I have always wondered that how do scientists measure the mass of a fundamental particle.

Obviously they can't weigh it in a conventional machine we use to weigh other things in our daily life.

And do they use the formula:



The mass of particles can be measure in a variety of ways depending on what's the particle is( and How precise measurement you want). For instance, an electron's mass can be measure as follows

The electron rest mass can be calculated from the Rydberg constant $R_∞$ and the fine-structure constant $α$ obtained through spectroscopic measurements. Using the definition of the Rydberg constant:

$$R_\infty=\frac{m_ec\alpha^2}{2h}$$ so $$m_e=\frac{2hR_\infty}{c\alpha^2}$$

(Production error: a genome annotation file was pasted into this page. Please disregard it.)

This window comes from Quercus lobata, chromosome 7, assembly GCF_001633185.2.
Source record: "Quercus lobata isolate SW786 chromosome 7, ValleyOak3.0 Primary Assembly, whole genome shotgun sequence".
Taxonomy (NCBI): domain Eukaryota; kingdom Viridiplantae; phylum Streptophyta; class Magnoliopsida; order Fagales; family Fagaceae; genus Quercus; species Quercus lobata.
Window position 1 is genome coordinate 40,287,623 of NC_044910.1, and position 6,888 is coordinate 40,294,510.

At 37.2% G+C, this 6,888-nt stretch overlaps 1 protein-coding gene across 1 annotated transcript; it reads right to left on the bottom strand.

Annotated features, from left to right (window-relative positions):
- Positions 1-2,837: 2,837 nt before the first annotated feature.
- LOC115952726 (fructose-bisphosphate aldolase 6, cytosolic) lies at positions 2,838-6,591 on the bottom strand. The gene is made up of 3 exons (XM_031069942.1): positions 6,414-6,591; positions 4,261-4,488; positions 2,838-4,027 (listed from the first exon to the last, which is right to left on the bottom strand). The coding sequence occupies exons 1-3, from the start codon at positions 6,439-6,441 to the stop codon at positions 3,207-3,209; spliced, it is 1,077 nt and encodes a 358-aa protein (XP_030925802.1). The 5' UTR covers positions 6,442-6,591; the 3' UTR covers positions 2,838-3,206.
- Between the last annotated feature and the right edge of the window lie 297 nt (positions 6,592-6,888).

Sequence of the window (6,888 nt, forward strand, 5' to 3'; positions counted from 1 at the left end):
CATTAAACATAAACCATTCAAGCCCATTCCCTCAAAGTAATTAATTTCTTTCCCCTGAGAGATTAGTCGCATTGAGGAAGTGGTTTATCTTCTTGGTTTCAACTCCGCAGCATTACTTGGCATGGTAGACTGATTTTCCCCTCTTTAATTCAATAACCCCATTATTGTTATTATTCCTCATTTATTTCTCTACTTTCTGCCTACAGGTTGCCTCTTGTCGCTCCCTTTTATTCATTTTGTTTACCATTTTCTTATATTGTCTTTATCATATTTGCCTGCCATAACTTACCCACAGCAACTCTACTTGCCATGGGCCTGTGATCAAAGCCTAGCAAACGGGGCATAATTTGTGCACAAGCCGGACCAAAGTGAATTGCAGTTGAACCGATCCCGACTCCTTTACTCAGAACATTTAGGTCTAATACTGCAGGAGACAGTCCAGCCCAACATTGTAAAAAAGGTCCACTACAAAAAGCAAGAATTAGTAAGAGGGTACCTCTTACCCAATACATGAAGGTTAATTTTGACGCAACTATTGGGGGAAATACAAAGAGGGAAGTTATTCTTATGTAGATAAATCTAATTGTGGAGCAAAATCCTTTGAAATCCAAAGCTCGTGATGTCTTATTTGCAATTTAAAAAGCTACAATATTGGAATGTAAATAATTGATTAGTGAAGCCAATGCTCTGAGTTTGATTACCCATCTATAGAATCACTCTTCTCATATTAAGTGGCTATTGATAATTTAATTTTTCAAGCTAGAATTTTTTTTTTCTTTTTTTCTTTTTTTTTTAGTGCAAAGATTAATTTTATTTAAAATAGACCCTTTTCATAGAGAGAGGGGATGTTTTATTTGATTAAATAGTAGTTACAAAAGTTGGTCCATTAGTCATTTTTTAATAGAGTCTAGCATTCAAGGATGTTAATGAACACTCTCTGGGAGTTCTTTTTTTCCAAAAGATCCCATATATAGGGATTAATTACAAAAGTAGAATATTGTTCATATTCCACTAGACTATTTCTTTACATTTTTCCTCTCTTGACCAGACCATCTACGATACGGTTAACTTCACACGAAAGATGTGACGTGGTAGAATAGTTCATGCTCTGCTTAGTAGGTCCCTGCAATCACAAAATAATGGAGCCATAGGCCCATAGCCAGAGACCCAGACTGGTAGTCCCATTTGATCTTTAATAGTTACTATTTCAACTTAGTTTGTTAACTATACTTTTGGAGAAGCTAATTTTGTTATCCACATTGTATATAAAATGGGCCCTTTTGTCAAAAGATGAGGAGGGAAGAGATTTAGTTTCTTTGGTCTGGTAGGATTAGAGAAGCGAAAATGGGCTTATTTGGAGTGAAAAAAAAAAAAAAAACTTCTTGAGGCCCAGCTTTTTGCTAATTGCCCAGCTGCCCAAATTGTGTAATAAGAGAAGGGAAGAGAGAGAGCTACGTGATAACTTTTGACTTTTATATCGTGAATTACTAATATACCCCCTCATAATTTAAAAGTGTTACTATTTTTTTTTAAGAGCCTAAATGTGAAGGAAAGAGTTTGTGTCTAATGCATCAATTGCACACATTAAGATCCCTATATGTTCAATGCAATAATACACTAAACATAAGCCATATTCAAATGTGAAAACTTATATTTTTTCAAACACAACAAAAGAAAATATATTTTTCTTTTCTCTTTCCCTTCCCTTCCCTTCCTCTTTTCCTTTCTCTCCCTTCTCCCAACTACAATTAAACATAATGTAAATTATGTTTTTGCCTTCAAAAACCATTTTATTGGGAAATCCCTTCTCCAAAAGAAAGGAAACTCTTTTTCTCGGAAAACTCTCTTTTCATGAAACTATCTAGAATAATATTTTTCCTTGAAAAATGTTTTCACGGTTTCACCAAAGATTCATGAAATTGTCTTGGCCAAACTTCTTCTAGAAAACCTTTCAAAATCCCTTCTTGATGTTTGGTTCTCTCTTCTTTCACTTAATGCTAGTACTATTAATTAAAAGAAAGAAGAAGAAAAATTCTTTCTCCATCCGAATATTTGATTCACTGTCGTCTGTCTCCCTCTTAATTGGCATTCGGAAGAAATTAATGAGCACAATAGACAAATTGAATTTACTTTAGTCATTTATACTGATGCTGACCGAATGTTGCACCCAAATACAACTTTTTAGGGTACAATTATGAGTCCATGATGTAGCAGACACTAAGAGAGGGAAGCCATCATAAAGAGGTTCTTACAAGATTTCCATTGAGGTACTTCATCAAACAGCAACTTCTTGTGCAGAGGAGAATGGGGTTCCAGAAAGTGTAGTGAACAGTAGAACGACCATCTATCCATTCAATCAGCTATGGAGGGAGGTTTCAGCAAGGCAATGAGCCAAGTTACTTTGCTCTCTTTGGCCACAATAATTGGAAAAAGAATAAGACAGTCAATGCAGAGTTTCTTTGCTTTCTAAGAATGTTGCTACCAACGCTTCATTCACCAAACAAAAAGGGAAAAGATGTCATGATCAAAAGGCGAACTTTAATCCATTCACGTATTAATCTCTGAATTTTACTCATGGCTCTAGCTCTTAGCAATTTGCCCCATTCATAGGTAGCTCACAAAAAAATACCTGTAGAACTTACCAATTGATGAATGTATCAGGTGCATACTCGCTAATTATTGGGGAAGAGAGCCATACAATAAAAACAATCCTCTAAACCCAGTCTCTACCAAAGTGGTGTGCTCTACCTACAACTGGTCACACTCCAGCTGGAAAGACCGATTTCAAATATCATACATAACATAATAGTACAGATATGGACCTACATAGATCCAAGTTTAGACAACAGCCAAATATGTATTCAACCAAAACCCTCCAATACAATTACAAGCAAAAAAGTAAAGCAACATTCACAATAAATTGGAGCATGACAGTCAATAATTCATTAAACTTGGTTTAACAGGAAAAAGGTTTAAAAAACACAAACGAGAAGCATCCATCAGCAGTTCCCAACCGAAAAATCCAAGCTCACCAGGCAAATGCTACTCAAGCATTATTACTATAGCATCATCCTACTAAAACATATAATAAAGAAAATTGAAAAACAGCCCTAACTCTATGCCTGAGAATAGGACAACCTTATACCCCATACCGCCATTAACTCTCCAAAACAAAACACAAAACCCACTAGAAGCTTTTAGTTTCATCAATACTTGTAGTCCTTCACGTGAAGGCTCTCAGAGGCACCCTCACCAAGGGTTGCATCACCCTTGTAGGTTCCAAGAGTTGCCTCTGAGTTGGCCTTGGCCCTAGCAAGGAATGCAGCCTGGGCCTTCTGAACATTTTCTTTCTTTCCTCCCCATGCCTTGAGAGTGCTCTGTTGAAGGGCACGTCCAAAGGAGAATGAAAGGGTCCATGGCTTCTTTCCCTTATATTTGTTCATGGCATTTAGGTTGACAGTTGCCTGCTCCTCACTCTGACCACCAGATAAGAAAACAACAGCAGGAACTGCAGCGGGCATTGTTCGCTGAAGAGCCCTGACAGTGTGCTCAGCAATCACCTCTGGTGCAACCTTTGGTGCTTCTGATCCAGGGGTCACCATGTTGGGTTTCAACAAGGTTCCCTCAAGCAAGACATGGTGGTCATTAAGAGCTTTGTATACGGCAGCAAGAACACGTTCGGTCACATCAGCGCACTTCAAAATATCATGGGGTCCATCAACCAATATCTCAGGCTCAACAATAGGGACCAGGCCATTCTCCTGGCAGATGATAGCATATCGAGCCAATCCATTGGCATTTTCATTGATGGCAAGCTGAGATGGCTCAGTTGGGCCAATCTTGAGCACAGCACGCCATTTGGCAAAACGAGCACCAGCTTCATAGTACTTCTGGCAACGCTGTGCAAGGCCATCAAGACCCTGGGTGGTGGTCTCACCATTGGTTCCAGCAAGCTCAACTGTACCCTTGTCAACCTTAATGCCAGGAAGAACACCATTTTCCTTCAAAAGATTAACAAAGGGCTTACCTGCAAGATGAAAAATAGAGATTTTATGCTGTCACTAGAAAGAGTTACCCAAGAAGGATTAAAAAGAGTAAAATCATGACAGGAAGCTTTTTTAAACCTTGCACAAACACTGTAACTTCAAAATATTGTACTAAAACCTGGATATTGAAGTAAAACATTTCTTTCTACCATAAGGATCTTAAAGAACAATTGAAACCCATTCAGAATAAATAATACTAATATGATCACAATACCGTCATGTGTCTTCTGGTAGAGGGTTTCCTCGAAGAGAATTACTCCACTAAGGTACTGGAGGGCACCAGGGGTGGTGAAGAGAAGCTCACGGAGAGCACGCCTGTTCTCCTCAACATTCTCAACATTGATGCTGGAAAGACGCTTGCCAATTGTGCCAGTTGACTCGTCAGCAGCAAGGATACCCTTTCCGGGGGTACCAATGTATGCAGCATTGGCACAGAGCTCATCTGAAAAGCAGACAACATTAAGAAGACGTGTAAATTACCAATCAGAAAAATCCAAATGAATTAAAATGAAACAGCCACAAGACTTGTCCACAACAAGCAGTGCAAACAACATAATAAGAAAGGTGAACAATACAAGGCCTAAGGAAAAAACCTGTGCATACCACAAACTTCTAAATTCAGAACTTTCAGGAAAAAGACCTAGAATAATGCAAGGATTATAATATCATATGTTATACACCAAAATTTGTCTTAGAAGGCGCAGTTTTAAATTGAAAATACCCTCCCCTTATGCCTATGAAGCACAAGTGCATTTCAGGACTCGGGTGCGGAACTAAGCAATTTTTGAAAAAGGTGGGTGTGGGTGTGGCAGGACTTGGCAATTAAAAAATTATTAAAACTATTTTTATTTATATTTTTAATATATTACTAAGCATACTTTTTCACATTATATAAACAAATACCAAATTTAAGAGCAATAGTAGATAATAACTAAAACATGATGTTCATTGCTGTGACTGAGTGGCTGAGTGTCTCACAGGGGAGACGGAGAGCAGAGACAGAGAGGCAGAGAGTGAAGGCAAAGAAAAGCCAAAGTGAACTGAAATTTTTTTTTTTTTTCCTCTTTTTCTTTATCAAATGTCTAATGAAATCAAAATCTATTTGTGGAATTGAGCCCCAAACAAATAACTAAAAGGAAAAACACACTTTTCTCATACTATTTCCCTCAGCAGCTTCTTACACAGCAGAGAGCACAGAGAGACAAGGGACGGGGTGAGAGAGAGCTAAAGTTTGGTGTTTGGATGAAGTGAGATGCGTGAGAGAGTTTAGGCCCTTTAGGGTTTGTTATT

There are other methods, I'm just referencing them. Here

How to measure electron mass? Another.

One most famous way for the measurement is what is called: Shell renormalization scheme

In quantum field theory, and especially in quantum electrodynamics, the interacting theory leads to infinite quantities that have to be absorbed in a renormalization procedure, in order to be able to predict measurable quantities. The renormalization scheme can depend on the type of particles that are being considered. For particles that can travel asymptotically large distances, or for low energy processes, the on-shell scheme, also known as the physical scheme, is appropriate. If these conditions are not fulfilled, one can turn to other schemes, like the Minimal subtraction scheme.

Lastly yes! If the particle is moving, You must use $$E^2=(pc)^2+(m_0c^2)^2$$


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